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Is it summer where you are?

It finally got hot here, and I think it's hot in other parts of the northern hemisphere, too. If you're happy in the heat, enjoy! And if not, I hope your life is rich with air conditioned spaces.

Read on to find out why I don't give advice any more, get an update on my training, and discover whether your career is peaking.

What does this picture have to do with coaching? I don't know -- it's hot here and I thought this looked cool and refreshing. Nice, right?

Here's what you should do: don't give advice

On one of the first days of the very first week of my coaching training at the Adler Graduate Professional School, the facilitator told us that coaches don't give advice. Advice is not part of coaching.

I admit, I was shook. I think a lot of my classmates were, too. We had heard from other people, "You give such good advice! You should be a coach!" (I used to have an Unsolicited Advice category in my blog.) But it soon became clear that advice is often not the best support we have to offer.

The thing is, advice is usually too much about the advisor. It doesn't really matter what I would do in your situation, but all my advice tells you is just that: what I would do, what I did, what I think is a good idea. My advice reflects my values, my priorities, and my available resources.

But I am not you; my values, my experience, and my motivations are all different. There is some tiny chance that my advice will apply to your situation, but it's statistically unlikely.

Another thing about advice is that it's often not needed. How many times have you sat with a friend who wanted advice, patiently waited as they explained the situation... and then talked themselves all the way around to a solution without you saying a word? (In software development this is called rubber duck debugging.) If you had butted in with your hot take, your friend might never have come to their solution — which is almost certainly going to be more relevant than whatever you might have come up with.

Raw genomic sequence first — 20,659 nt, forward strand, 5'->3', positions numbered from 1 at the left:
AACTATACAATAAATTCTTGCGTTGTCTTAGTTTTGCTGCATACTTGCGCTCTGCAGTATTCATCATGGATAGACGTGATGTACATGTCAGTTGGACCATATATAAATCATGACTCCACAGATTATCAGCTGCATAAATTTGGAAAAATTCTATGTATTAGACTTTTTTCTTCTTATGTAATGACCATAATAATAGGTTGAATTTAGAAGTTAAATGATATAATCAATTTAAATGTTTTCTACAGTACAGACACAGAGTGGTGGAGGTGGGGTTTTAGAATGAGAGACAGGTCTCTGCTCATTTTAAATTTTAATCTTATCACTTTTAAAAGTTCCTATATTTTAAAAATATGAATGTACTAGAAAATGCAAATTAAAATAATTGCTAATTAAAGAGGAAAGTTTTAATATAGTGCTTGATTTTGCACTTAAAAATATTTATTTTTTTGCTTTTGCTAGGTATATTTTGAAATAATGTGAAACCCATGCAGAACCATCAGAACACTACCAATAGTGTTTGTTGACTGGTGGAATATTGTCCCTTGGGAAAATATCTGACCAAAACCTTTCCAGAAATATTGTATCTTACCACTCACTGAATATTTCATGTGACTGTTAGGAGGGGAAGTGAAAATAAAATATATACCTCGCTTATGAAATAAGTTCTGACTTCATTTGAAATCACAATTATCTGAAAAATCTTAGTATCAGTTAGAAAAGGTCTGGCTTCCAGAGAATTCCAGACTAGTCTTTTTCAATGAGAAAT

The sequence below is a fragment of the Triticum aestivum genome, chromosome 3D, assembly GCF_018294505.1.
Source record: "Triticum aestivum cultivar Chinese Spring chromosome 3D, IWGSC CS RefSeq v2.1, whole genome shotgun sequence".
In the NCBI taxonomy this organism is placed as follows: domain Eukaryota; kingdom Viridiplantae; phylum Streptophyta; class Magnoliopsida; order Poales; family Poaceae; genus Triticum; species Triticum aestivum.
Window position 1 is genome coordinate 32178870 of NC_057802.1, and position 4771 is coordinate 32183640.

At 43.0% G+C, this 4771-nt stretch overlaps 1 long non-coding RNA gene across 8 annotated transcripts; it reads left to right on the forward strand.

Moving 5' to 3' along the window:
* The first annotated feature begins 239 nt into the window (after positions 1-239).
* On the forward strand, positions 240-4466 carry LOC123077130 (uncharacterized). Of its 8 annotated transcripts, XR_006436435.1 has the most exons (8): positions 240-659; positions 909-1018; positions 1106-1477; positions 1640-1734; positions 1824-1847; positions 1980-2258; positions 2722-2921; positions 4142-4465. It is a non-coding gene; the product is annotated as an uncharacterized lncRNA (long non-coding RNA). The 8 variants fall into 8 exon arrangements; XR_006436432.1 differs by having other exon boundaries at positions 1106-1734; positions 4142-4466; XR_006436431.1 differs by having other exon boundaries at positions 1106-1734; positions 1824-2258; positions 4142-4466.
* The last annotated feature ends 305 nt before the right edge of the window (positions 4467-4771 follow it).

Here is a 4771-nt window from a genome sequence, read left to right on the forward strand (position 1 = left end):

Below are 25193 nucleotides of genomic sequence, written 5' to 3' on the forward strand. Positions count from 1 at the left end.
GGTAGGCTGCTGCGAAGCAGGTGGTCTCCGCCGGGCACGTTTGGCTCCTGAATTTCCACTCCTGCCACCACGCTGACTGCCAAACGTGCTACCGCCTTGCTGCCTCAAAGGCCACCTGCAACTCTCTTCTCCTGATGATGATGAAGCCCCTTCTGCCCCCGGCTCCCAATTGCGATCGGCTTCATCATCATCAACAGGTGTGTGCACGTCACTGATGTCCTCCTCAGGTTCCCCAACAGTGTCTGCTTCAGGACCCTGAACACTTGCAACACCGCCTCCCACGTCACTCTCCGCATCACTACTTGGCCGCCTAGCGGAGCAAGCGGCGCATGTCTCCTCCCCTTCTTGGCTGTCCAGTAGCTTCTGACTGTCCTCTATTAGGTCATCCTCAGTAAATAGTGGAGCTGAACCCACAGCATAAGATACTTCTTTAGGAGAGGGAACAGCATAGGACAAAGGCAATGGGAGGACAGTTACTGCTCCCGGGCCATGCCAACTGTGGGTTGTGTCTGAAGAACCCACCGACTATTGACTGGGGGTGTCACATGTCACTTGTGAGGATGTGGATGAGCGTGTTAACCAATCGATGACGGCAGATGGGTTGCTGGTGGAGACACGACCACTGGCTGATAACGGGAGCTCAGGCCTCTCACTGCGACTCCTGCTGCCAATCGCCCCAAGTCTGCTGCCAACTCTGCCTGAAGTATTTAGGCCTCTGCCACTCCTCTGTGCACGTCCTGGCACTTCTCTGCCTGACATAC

Erica Jong said, "Advice is what we ask for when we already know the answer, but wish we didn't." That's a bit of a grim take — the solution we're searching for isn't necessarily the one we dread, but there often is a barrier between you and your solution. If it's not dread, it might be fear, or insecurity, or a conflict in values.

And that is where I come in as coach: First, in asking the right questions to get you to the solution that's probably in there somewhere (or at least, to get you closer to it). And second, to help you figure out what's really coming between you and your solution.

Training is over! I'm trained!

If you are following along at home you'll know that last week was my last week of training at  Adler Graduate Professional School. I'm now officially trained!

But I have a long way to go. Like most things worth doing, the learning is just the first step. Now it's time to practice, screw up (not too much, I hope), reflect, improve, and practice some more. Next week I start the eight-month practicum which will lead to my certification as an Adler Trained Coach and an ICF Accredited Certified Coach (whoo, certification!)

I am thrilled to say that I'm putting together a good roster of diverse clients for my practicum. I'm still offering a pay-what-you-can rate through July and August to encourage the curious and the under-resourced to give coaching a try.

As I said before, if the timing isn't right for you, but you know someone who might be interested in coaching, please pass my name to them. (I can work with clients all over the world.) I'm particularly interested in working with researchers, software developers, musicians and creative entrepreneurs.

Fun and Interesting

  • An extended meditation on the arc of a career and how to be useful (and therefore feel fulfilled) as you age. This article includes the nugget that people tend to peak in their career around 20 years after it begins. Since I have never seriously committed myself to anything for more than seven years, that presents the delicious possibility that my peak is ahead of me! Your Professional Decline Is Coming (Much) Sooner Than You Think (The Atlantic)
  • I like Adam Kurtz's relaxed, self-deprecating style. Here are his reminders to himself about How to Stay Calm (DesignSponge)
  • If you self-identify as a smart person you've probably come across Carol Dweck's writing on mindset. But did you know she's chic as hell? Here she is talking about her research in a Google talk: Carol Dweck: "The Growth Mindset" (YouTube)

Thank you for reading this far!

If you like what you read, hit reply and let me know, or hit forward and let someone else know. If you have questions or comments, hit reply and let me know. If you have seen something interesting out there, hit reply and let me know. Are you seeing a trend here? If so... hit reply and let me know! I look forward to hearing from you. ❤️

Copyright © 2019 Amy Rhoda Brown Coaching, All rights reserved.


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